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The Harvard Joint Center for Housing Studies reported that 44% of Cincinnati renters are cost-burdened and 24% are severely cost-burdened. An NLIHC study found that an individual working at the state’s minimum wage of $8.10 an hour would need to work 44 hours a week to afford a modest studio apartment at fair market rent in Cincinnati. They would need to work 55 hours for a one bedroom apartment, 73 for a two bedroom, and 101 for a three bedroom.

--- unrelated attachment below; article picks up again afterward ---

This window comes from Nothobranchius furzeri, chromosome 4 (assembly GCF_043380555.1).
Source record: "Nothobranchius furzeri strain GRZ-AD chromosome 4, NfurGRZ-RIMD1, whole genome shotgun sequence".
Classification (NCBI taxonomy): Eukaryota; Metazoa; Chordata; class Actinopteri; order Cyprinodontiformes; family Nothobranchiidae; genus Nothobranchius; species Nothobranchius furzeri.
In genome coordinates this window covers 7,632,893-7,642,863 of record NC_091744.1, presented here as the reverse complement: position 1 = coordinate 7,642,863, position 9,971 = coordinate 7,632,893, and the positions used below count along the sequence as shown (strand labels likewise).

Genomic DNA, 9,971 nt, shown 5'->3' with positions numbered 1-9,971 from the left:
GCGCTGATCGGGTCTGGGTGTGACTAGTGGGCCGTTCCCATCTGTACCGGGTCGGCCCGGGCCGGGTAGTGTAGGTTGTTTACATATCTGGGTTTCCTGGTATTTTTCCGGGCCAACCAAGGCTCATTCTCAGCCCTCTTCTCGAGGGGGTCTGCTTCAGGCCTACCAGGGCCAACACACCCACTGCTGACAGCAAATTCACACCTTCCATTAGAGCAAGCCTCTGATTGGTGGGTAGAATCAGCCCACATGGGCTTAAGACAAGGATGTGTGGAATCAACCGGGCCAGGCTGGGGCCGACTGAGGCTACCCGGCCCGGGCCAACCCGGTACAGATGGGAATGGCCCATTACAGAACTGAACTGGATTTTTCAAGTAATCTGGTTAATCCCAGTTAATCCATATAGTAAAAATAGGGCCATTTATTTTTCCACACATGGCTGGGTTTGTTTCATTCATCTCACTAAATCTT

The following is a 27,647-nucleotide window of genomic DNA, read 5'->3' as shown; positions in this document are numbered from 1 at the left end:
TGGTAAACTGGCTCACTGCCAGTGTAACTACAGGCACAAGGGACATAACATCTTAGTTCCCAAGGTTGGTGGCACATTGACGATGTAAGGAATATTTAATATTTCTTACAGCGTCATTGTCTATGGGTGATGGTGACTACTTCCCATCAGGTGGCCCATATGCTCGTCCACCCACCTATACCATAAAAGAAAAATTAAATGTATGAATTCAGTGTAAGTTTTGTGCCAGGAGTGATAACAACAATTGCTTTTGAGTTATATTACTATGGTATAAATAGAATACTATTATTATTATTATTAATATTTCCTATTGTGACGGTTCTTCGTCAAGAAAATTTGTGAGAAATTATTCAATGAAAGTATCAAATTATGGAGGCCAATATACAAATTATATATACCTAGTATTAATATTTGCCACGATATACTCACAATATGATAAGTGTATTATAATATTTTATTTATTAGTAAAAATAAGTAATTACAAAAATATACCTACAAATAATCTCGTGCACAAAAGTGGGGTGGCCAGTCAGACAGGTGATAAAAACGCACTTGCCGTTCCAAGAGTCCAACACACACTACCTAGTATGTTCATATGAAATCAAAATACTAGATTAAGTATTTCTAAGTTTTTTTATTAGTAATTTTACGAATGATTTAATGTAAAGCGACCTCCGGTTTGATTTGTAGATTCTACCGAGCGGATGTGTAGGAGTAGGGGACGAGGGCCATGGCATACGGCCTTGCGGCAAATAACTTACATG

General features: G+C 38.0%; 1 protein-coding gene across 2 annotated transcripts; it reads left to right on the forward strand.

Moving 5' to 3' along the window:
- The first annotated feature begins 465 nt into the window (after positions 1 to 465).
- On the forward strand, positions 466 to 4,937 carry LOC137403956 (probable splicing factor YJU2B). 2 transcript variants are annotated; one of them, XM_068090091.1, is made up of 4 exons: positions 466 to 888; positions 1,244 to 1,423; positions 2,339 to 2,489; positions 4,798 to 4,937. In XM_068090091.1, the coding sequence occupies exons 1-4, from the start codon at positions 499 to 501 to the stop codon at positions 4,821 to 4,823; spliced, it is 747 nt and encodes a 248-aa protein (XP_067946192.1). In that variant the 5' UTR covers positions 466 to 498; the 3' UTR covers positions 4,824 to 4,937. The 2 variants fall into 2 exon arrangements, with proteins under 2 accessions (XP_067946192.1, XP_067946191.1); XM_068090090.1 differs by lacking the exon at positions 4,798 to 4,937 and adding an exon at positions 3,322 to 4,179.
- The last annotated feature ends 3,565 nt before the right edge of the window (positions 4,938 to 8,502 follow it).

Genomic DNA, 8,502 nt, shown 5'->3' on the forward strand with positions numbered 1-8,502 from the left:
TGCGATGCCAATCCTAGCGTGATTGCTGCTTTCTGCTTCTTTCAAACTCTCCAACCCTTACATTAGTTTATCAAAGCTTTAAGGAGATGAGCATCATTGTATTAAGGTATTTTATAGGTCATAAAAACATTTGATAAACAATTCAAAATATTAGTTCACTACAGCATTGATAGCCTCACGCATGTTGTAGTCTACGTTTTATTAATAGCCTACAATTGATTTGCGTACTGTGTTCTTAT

Low-income renters in other areas of Ohio also face difficulties paying for rent. The Urban Institute reports that Franklin County has 24 affordable housing units for every 100 extremely low-income (ELI) households— defined as a family of four making less than $20,000 a year. Columbus has more than 59,000 extremely low-income families, but only 14,000 available units they can afford.

It is clear that housing affordability is an issue that will be critical to the redevelopment of Ohio cities. Greater Ohio Policy Center is engaged in emerging conversations in local communities and statewide regarding potential solutions.

 

A Prescription for Urban Regeneration Part I

August 17th, 2015

The History and Consequence of Ohio Cities’ Development Patterns

By Raquel Jones, GOPC Intern